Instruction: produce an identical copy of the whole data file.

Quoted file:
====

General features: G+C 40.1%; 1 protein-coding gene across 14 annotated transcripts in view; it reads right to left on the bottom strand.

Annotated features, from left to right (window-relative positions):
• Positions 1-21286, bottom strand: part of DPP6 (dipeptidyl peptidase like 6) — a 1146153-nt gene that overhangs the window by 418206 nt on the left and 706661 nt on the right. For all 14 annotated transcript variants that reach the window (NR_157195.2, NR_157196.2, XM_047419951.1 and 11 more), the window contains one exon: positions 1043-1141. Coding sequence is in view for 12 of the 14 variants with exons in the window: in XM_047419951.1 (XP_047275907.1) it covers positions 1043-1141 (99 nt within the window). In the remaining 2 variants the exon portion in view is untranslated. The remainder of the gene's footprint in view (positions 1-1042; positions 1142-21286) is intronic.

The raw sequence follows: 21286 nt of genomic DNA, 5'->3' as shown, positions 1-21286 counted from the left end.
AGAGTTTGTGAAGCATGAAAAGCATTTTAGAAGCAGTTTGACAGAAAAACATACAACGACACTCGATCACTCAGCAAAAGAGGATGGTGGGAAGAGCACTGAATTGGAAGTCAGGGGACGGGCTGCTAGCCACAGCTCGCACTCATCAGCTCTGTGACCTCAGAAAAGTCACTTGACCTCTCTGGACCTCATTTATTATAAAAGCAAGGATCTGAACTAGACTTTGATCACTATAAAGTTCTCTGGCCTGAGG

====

General features: G+C 40.1%; 1 protein-coding gene across 14 annotated transcripts in view; it reads right to left on the bottom strand.

Annotated features, from left to right (window-relative positions):
• Positions 1-21286, bottom strand: part of DPP6 (dipeptidyl peptidase like 6) — a 1146153-nt gene that overhangs the window by 418206 nt on the left and 706661 nt on the right. For all 14 annotated transcript variants that reach the window (NR_157195.2, NR_157196.2, XM_047419951.1 and 11 more), the window contains one exon: positions 1043-1141. Coding sequence is in view for 12 of the 14 variants with exons in the window: in XM_047419951.1 (XP_047275907.1) it covers positions 1043-1141 (99 nt within the window). In the remaining 2 variants the exon portion in view is untranslated. The remainder of the gene's footprint in view (positions 1-1042; positions 1142-21286) is intronic.

The raw sequence follows: 21286 nt of genomic DNA, 5'->3' as shown, positions 1-21286 counted from the left end.
AGAGTTTGTGAAGCATGAAAAGCATTTTAGAAGCAGTTTGACAGAAAAACATACAACGACACTCGATCACTCAGCAAAAGAGGATGGTGGGAAGAGCACTGAATTGGAAGTCAGGGGACGGGCTGCTAGCCACAGCTCGCACTCATCAGCTCTGTGACCTCAGAAAAGTCACTTGACCTCTCTGGACCTCATTTATTATAAAAGCAAGGATCTGAACTAGACTTTGATCACTATAAAGTTCTCTGGCCTGAGG